IF I WAS TO CLIMB the hill behind my house through the tangle of weeds, wildflowers and woods, I would reach Wapacuta Park. But it’s easier to take the street and then the mowed hillside to this Faribault city park.
Years ago, this was the go-to spot for our family—for the kids to zoom down the towering slide and scale the massive rock in the summer and to slide down the sledding hill in the winter. Today it’s a place to occasionally take the grandkids to play on the updated playground.
But years ago, oh, so many years ago, this spot of land belonged to the Dakota. That I assume given its name—Wapacuta, even though incorrectly spelled. The correctly spelled Wahpekute are members of the Dakota Nation. My county of Rice is the homeland of these indigenous peoples. They are an integral part of Faribault history. Town founder and fur trader Alexander Faribault traded with the Dakota who lived in the area.
To the west, along Minnesota State Highway 60 between Faribault and Waterville, Sakatah Lake State Park also reflects the Dakota influence in its name. The native Dakota called the land thereon Sakatah or “singing hills” in their native language.
The Sakatah Singing Hills State Trail runs through the park for three miles. That trail spans 39 miles from Faribault to Mankato, another Dakota-sourced name correctly spelled Mahkato, meaning “greenish blue earth.” Mankato is the site of the largest mass execution in US history with 38 Dakota hung on December 26, 1862, after the US-Dakota War of 1862. It is a horrible atrocity in our state’s history and one which, to this day, remains unknown to too many Minnesotans.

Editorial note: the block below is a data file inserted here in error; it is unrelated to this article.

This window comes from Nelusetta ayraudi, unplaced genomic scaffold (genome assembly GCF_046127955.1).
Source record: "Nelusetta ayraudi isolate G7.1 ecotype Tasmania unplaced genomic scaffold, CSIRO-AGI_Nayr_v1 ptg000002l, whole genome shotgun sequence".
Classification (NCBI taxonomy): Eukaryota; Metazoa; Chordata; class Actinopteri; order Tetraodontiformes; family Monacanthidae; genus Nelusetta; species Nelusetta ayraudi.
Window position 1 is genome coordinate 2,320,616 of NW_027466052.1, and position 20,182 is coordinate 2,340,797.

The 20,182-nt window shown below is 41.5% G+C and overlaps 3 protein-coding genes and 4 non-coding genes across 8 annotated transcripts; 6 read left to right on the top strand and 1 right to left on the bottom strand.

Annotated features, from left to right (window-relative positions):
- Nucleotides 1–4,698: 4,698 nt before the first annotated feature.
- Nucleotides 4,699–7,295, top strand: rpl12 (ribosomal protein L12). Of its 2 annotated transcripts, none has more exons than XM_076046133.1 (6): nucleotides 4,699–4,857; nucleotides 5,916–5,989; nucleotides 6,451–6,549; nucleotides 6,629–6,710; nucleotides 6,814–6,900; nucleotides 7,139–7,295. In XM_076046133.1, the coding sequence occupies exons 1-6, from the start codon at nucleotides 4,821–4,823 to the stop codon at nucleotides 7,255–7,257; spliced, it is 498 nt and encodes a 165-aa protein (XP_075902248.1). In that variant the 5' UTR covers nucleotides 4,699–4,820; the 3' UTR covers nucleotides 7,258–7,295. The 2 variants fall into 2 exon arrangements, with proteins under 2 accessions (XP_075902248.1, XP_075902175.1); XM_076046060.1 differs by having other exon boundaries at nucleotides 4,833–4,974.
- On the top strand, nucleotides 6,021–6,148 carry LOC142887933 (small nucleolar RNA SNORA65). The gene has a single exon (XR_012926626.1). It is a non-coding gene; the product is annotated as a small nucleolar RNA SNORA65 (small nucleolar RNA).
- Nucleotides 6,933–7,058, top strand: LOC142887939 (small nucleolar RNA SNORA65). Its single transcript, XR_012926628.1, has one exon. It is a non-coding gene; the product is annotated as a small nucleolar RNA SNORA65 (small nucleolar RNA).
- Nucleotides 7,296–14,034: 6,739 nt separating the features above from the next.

We are a state with many location names tracing back to the Dakota—Mankato, Wabasha, Wabasso, Sleepy Eye, Winona, Winnebago… Even the name Minnesota comes from the Dakota Mnisota, meaning “sky-tinted waters” and referencing the Minnesota River.
On a mid-June visit to Sakatah Lake State Park, rural Waterville, I thought about the Dakota who lived on this land, including at a village on the point separating Upper Sakatah and Lower Sakatah Lakes. I imagined the Wahpekute gliding across the lakes in canoes, angling for fish in these waters.
Then, as I followed the Wahpekuta Trail, I wondered about hunting and berry picking and perhaps mushroom gathering in the denseness of woods.
And, instead of campers in these trees, I imagined tipis.
I have much to learn about the Wahpekute. But at least I hold basic knowledge of their early presence here, of their importance in the history of this place I call home.
© Copyright 2022 Audrey Kletscher Helbling